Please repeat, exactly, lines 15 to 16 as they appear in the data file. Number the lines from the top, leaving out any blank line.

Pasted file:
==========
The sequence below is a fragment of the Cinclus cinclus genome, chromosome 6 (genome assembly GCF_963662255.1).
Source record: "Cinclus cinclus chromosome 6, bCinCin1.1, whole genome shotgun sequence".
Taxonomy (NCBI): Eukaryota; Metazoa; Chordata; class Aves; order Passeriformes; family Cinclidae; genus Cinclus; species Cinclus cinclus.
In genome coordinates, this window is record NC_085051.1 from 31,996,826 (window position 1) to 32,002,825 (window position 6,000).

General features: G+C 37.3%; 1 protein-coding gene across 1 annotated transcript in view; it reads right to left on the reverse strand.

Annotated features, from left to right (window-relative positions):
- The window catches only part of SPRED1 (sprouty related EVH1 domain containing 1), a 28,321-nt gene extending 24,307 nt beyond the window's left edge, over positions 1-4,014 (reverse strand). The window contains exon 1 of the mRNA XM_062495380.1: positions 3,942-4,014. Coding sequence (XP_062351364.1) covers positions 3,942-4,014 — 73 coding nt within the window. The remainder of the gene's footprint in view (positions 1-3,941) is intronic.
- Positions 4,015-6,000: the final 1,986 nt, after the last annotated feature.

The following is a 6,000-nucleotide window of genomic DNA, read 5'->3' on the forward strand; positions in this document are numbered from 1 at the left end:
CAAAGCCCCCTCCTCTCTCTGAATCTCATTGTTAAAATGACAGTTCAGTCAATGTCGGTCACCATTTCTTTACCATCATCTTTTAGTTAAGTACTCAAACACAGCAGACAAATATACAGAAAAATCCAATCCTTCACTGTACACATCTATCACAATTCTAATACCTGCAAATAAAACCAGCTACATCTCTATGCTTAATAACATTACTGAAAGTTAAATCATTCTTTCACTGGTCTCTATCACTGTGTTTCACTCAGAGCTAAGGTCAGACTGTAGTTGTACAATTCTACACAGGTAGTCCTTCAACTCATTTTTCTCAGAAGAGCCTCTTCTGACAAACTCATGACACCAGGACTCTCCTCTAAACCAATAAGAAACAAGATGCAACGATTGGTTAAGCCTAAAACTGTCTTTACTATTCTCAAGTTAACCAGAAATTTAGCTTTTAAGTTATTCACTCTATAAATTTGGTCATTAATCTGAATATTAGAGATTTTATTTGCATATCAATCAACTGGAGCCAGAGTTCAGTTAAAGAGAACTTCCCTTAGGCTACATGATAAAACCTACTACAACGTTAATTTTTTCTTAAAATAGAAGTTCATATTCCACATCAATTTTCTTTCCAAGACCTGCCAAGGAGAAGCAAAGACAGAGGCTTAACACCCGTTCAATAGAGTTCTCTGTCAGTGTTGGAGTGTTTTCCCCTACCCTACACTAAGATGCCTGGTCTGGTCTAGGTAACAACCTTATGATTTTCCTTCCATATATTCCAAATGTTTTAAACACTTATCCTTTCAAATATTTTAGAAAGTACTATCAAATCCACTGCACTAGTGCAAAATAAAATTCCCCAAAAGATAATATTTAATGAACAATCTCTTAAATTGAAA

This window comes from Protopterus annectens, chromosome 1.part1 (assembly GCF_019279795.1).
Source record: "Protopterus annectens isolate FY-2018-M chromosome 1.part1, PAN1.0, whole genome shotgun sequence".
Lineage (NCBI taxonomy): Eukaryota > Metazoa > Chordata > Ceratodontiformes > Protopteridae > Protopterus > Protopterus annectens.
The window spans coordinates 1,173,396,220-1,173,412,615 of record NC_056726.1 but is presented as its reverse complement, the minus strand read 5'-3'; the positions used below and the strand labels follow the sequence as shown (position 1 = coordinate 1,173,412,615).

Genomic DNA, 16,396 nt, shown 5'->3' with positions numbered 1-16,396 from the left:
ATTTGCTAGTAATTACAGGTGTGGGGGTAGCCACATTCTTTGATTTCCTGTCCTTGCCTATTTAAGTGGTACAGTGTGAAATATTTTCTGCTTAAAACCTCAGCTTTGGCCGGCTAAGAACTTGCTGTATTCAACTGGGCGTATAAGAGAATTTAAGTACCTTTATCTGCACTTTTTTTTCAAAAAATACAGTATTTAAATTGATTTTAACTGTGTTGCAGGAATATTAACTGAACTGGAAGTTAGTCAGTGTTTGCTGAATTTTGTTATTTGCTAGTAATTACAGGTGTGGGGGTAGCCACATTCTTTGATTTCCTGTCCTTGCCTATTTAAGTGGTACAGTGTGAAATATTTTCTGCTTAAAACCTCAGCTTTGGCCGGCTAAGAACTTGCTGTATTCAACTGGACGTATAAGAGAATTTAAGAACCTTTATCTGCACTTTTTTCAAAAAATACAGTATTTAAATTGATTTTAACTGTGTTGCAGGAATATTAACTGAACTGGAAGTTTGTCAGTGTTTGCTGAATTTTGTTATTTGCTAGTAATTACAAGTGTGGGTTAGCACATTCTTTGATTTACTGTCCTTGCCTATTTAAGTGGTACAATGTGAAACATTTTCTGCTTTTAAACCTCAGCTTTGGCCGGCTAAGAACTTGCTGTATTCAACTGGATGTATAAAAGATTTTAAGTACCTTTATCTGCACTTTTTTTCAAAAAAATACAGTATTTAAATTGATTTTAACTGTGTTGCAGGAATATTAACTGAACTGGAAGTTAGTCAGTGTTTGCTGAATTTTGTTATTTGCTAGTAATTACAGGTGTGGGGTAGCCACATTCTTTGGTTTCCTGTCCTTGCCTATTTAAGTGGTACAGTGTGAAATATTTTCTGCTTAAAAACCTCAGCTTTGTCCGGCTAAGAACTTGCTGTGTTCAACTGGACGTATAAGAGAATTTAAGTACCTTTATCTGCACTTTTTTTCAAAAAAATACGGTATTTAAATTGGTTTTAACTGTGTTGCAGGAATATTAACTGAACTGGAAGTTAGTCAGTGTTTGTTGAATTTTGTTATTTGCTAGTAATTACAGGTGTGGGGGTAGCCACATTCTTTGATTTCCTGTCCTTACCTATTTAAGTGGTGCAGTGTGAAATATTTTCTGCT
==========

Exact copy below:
Genomic DNA, 16,396 nt, shown 5'->3' with positions numbered 1-16,396 from the left:
ATTTGCTAGTAATTACAGGTGTGGGGGTAGCCACATTCTTTGATTTCCTGTCCTTGCCTATTTAAGTGGTACAGTGTGAAATATTTTCTGCTTAAAACCTCAGCTTTGGCCGGCTAAGAACTTGCTGTATTCAACTGGGCGTATAAGAGAATTTAAGTACCTTTATCTGCACTTTTTTTTCAAAAAATACAGTATTTAAATTGATTTTAACTGTGTTGCAGGAATATTAACTGAACTGGAAGTTAGTCAGTGTTTGCTGAATTTTGTTATTTGCTAGTAATTACAGGTGTGGGGGTAGCCACATTCTTTGATTTCCTGTCCTTGCCTATTTAAGTGGTACAGTGTGAAATATTTTCTGCTTAAAACCTCAGCTTTGGCCGGCTAAGAACTTGCTGTATTCAACTGGACGTATAAGAGAATTTAAGAACCTTTATCTGCACTTTTTTCAAAAAATACAGTATTTAAATTGATTTTAACTGTGTTGCAGGAATATTAACTGAACTGGAAGTTTGTCAGTGTTTGCTGAATTTTGTTATTTGCTAGTAATTACAAGTGTGGGTTAGCACATTCTTTGATTTACTGTCCTTGCCTATTTAAGTGGTACAATGTGAAACATTTTCTGCTTTTAAACCTCAGCTTTGGCCGGCTAAGAACTTGCTGTATTCAACTGGATGTATAAAAGATTTTAAGTACCTTTATCTGCACTTTTTTTCAAAAAAATACAGTATTTAAATTGATTTTAACTGTGTTGCAGGAATATTAACTGAACTGGAAGTTAGTCAGTGTTTGCTGAATTTTGTTATTTGCTAGTAATTACAGGTGTGGGGTAGCCACATTCTTTGGTTTCCTGTCCTTGCCTATTTAAGTGGTACAGTGTGAAATATTTTCTGCTTAAAAACCTCAGCTTTGTCCGGCTAAGAACTTGCTGTGTTCAACTGGACGTATAAGAGAATTTAAGTACCTTTATCTGCACTTTTTTTCAAAAAAATACGGTATTTAAATTGGTTTTAACTGTGTTGCAGGAATATTAACTGAACTGGAAGTTAGTCAGTGTTTGTTGAATTTTGTTATTTGCTAGTAATTACAGGTGTGGGGGTAGCCACATTCTTTGATTTCCTGTCCTTACCTATTTAAGTGGTGCAGTGTGAAATATTTTCTGCT